As a business owner, many of your important financial decisions don't directly involve revenue. Sometimes, it's about making the right choices when it comes to tax deductions.
One such example is the qualified business income deduction, a new benefit for many U.S. small business owners. But if you operate a specified service trade or business (SSTB), you can only claim the QBI in some circumstances. Here's what you need to know in order to keep your business bottom line as healthy as possible.
What Qualifies as an SSTB?
The Internal Revenue Service (IRS) has a rather precise definition of SSTB. It includes "any trade or business where the principal asset is the reputation or skill of one or more of its employees or owners." The agency goes on to specify those providing services in health, law, performing arts, accounting, actuarial science, and consulting, among many others, as operating an SSTB.
This is not an exhaustive list of specified service trade or businesses. Indeed, the IRS issued further statements to clarify that the "reputation or skill" phrase refers primarily to celebrity income. But that is not the only wording that may make it difficult to determine what is a specified service trade or business. The IRS excluded some professions from the SSTB definition, like architecture, engineering, and some financial services occupations.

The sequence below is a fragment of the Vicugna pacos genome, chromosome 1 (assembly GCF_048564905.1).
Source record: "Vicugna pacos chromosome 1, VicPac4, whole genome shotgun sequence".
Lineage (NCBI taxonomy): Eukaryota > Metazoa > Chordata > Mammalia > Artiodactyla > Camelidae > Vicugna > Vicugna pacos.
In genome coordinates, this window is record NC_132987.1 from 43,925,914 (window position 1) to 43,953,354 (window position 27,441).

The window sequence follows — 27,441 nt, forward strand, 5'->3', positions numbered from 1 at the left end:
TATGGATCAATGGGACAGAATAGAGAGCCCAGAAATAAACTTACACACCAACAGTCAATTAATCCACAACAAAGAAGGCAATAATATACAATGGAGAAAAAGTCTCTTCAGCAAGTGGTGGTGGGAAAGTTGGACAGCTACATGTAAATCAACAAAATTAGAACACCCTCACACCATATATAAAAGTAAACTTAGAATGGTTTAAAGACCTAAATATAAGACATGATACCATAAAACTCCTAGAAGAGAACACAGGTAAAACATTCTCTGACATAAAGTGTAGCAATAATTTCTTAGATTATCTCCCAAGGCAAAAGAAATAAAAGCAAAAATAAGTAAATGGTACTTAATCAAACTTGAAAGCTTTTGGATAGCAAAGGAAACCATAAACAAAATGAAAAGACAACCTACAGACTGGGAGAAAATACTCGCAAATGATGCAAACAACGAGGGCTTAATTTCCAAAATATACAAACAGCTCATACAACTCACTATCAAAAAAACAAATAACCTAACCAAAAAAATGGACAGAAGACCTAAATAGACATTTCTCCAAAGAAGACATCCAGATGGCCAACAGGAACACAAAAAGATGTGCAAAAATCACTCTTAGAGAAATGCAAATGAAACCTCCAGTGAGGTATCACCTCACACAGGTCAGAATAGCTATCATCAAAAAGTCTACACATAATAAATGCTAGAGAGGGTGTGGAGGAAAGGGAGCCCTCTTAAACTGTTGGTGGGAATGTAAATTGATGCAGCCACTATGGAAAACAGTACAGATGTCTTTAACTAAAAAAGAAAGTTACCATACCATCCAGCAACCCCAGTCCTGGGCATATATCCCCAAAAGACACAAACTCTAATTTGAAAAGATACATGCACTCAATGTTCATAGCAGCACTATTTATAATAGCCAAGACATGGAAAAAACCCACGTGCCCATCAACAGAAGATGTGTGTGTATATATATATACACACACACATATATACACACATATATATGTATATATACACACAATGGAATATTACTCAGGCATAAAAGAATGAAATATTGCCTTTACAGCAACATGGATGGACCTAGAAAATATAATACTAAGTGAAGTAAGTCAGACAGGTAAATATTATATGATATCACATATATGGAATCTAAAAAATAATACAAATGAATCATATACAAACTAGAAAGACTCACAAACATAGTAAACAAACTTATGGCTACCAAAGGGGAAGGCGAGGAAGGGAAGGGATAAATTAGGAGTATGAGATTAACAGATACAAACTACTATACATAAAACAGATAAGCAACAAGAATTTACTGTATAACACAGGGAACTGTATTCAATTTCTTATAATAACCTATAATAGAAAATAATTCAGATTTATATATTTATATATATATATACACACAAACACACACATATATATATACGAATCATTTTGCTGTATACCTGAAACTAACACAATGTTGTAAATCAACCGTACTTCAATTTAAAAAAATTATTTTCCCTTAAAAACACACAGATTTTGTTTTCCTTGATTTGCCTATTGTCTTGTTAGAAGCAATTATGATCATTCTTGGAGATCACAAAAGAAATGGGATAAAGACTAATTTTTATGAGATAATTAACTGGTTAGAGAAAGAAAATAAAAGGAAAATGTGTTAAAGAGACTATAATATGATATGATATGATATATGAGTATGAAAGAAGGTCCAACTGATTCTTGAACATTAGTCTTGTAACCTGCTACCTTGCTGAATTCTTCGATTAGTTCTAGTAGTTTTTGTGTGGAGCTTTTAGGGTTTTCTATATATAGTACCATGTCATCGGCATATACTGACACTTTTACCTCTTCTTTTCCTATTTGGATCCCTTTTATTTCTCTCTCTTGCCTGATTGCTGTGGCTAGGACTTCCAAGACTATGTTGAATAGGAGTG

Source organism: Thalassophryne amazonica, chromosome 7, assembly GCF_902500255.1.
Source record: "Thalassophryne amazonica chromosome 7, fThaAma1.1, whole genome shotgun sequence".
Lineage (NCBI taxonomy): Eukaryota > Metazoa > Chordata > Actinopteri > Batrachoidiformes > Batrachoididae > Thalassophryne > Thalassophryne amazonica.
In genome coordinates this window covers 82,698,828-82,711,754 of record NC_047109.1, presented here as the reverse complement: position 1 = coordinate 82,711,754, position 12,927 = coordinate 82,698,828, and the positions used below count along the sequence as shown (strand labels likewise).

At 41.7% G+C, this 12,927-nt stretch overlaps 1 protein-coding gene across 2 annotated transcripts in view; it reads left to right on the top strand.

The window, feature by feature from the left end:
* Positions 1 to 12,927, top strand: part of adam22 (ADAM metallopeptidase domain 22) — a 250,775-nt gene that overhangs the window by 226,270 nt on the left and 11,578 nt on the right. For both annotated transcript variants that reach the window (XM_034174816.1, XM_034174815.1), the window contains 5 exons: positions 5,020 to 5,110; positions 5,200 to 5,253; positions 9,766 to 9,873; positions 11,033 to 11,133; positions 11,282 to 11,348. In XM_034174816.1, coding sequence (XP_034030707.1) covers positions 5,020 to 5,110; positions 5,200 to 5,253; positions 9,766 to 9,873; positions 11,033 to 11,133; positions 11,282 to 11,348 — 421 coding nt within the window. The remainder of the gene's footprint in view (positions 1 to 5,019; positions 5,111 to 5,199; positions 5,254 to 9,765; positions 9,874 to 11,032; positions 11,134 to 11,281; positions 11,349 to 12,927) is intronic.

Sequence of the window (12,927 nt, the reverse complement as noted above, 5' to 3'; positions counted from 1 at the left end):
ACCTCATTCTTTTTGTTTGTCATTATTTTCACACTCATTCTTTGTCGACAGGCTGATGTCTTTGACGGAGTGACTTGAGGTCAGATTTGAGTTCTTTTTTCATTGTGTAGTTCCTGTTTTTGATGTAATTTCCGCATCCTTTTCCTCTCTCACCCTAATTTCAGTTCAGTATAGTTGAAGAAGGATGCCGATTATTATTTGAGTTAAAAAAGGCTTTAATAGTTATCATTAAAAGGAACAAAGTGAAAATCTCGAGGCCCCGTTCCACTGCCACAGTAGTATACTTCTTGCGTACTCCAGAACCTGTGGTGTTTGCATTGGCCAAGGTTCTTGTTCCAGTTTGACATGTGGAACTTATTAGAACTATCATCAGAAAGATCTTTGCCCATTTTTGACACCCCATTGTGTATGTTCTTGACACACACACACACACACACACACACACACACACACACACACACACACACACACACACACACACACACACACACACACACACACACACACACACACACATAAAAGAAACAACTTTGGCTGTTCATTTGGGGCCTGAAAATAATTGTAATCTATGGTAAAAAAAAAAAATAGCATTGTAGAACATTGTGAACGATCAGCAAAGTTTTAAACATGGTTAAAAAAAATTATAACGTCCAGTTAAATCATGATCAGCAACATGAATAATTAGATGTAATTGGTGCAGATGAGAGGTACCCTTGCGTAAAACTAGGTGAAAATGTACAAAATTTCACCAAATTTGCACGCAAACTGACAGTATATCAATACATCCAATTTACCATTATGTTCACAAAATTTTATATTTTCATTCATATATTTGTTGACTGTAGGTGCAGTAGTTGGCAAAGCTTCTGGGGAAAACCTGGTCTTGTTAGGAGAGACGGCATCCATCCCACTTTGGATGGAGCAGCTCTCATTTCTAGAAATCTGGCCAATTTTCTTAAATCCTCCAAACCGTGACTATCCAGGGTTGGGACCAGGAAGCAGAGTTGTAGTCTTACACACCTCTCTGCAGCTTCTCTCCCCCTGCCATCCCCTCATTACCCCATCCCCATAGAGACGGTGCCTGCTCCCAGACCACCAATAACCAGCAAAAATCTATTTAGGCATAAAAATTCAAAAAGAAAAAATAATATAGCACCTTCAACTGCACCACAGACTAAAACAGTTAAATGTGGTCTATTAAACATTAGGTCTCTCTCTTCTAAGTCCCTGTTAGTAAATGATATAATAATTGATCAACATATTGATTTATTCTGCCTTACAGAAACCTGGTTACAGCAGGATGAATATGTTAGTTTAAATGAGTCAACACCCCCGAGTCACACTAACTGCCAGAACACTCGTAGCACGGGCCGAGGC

Even consultants, although they are specifically mentioned in the IRS' specified service trade or business list, do not always fall under the definition. For example, consultants may be those who provide professional advice, but the IRS excludes salespeople who give training courses on a product. Additionally, doctors fall under the "health" definition, but fitness instructors and others who improve wellness -- in other words, improve health -- do not.
In addition, some businesses may be a combination of SSTB and non-SSTB. In that case, the de minimus rule may apply. If your total receipts are more than $25 million, and 5% of those receipts are from an SSTB, the entire entity is subject to the SSTB rules. If your total receipts are less than $25 million, and 10 percent is from SSTB, then the entire thing is considered SSTB by the IRS.
Because whether or not you are a SSTB is so important, it's best to talk to a tax expert. That way, if you fall into a grey area, this professional can best advise you on which deductions may apply.
What Does This Mean for the QBI Deduction?
So why is it important to know if you operate a specified service trade or business? Under recent tax legislation, some business owners can claim 20% of their qualified business income in certain pass-through entities. Those entities include sole proprietorships, partnerships, limited liability companies (LLCs), S corporations, and some trusts and estates. The definition of income is restricted to only those items included in taxable income. It does not include such things as capital gains, interest income, and some dividends.